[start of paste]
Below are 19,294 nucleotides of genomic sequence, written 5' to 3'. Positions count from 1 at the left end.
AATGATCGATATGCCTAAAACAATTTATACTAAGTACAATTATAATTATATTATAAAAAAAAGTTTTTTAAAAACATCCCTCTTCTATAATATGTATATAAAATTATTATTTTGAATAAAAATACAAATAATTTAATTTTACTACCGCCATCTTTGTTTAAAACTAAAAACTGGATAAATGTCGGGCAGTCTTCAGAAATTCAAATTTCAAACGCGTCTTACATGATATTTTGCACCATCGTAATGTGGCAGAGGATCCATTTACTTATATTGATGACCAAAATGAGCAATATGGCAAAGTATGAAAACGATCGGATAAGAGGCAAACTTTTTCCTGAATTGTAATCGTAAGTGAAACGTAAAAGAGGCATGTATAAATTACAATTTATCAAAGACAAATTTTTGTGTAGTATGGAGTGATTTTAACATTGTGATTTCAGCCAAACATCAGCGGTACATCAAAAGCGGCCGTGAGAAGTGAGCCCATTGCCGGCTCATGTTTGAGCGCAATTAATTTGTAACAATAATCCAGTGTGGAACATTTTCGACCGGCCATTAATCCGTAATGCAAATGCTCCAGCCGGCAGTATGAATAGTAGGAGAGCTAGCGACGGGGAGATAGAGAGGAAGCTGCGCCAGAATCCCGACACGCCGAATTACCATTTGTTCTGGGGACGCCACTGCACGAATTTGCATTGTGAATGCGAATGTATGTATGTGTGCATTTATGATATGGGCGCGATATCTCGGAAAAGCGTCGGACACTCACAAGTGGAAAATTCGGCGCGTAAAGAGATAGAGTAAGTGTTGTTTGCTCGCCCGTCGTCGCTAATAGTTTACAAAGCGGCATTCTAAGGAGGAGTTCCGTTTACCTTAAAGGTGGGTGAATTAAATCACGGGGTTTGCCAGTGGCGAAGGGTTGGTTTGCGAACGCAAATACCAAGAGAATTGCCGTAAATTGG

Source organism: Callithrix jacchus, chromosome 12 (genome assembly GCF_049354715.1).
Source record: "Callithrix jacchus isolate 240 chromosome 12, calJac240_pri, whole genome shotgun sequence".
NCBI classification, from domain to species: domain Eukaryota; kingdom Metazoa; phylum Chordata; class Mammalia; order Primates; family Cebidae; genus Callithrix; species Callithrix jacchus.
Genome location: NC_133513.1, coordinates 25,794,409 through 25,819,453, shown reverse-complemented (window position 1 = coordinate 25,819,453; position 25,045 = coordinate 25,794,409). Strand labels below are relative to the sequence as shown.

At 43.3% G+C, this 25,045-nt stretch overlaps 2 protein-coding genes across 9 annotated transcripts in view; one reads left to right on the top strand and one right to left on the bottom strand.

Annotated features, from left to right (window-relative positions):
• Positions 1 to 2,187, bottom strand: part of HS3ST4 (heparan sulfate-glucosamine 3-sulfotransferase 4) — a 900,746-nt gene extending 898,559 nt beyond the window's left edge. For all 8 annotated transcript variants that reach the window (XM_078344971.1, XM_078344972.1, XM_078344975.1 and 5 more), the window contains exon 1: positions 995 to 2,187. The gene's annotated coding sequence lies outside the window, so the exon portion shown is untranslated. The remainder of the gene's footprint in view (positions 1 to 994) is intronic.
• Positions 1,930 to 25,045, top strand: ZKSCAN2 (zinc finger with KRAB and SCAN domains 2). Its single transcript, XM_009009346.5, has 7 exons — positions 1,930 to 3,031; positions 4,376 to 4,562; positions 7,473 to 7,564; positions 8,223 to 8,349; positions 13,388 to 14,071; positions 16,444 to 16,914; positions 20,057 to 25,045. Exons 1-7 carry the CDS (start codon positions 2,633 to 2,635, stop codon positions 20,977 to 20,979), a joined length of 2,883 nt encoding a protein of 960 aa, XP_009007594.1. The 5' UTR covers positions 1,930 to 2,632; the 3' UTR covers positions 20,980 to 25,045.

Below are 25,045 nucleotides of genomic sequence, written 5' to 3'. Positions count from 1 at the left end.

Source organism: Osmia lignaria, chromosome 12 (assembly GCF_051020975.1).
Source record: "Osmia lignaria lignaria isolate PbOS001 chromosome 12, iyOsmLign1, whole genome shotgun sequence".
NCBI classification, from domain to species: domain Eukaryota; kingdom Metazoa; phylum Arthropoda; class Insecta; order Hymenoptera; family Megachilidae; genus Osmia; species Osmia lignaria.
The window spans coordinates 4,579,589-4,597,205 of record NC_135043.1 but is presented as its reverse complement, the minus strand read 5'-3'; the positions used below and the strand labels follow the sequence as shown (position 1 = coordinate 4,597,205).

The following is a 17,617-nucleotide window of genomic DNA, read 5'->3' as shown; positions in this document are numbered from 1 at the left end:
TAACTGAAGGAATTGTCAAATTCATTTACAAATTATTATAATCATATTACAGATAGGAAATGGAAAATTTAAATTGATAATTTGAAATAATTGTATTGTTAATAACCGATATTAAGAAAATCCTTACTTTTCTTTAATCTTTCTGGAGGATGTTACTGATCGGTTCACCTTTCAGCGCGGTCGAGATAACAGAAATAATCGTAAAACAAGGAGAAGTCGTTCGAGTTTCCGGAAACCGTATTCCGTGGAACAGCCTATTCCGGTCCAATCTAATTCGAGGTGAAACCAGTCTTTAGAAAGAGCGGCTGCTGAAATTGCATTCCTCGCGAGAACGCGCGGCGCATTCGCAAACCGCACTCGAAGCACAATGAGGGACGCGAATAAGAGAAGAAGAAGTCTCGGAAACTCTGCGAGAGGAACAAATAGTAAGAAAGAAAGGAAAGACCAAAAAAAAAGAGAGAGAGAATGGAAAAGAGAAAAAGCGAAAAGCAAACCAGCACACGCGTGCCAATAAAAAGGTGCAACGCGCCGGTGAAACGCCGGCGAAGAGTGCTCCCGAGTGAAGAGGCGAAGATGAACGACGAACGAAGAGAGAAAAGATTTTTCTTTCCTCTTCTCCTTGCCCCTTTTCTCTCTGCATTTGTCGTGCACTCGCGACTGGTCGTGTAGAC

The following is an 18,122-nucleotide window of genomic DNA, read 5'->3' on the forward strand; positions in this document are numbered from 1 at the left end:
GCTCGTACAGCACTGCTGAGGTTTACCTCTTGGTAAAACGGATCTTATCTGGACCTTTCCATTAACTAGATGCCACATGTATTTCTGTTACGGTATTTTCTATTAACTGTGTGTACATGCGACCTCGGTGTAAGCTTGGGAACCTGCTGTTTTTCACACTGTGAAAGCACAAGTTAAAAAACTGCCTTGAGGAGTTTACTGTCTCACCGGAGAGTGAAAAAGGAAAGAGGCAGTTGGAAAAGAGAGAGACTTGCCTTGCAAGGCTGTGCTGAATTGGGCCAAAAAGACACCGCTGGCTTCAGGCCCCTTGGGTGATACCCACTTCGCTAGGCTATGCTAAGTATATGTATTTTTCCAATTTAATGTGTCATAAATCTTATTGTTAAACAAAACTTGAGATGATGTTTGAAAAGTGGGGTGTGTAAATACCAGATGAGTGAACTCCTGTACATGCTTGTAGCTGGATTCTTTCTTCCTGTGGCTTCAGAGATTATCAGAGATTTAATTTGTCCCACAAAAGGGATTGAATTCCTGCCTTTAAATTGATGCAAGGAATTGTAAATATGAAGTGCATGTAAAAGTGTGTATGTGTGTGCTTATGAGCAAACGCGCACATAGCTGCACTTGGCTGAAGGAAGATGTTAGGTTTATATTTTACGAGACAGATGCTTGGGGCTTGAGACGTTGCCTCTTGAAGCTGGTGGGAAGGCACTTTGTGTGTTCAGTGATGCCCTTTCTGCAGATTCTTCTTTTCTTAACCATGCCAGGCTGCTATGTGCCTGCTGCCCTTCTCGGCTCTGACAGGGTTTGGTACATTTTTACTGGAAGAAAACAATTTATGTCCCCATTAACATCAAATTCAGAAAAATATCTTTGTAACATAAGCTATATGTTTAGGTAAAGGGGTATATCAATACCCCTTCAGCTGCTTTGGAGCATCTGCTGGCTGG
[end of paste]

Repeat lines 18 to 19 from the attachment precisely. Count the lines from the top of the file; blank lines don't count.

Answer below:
The following is an 18,122-nucleotide window of genomic DNA, read 5'->3' on the forward strand; positions in this document are numbered from 1 at the left end:
GCTCGTACAGCACTGCTGAGGTTTACCTCTTGGTAAAACGGATCTTATCTGGACCTTTCCATTAACTAGATGCCACATGTATTTCTGTTACGGTATTTTCTATTAACTGTGTGTACATGCGACCTCGGTGTAAGCTTGGGAACCTGCTGTTTTTCACACTGTGAAAGCACAAGTTAAAAAACTGCCTTGAGGAGTTTACTGTCTCACCGGAGAGTGAAAAAGGAAAGAGGCAGTTGGAAAAGAGAGAGACTTGCCTTGCAAGGCTGTGCTGAATTGGGCCAAAAAGACACCGCTGGCTTCAGGCCCCTTGGGTGATACCCACTTCGCTAGGCTATGCTAAGTATATGTATTTTTCCAATTTAATGTGTCATAAATCTTATTGTTAAACAAAACTTGAGATGATGTTTGAAAAGTGGGGTGTGTAAATACCAGATGAGTGAACTCCTGTACATGCTTGTAGCTGGATTCTTTCTTCCTGTGGCTTCAGAGATTATCAGAGATTTAATTTGTCCCACAAAAGGGATTGAATTCCTGCCTTTAAATTGATGCAAGGAATTGTAAATATGAAGTGCATGTAAAAGTGTGTATGTGTGTGCTTATGAGCAAACGCGCACATAGCTGCACTTGGCTGAAGGAAGATGTTAGGTTTATATTTTACGAGACAGATGCTTGGGGCTTGAGACGTTGCCTCTTGAAGCTGGTGGGAAGGCACTTTGTGTGTTCAGTGATGCCCTTTCTGCAGATTCTTCTTTTCTTAACCATGCCAGGCTGCTATGTGCCTGCTGCCCTTCTCGGCTCTGACAGGGTTTGGTACATTTTTACTGGAAGAAAACAATTTATGTCCCCATTAACATCAAATTCAGAAAAATATCTTTGTAACATAAGCTATATGTTTAGGTAAAGGGGTATATCAATACCCCTTCAGCTGCTTTGGAGCATCTGCTGGCTGG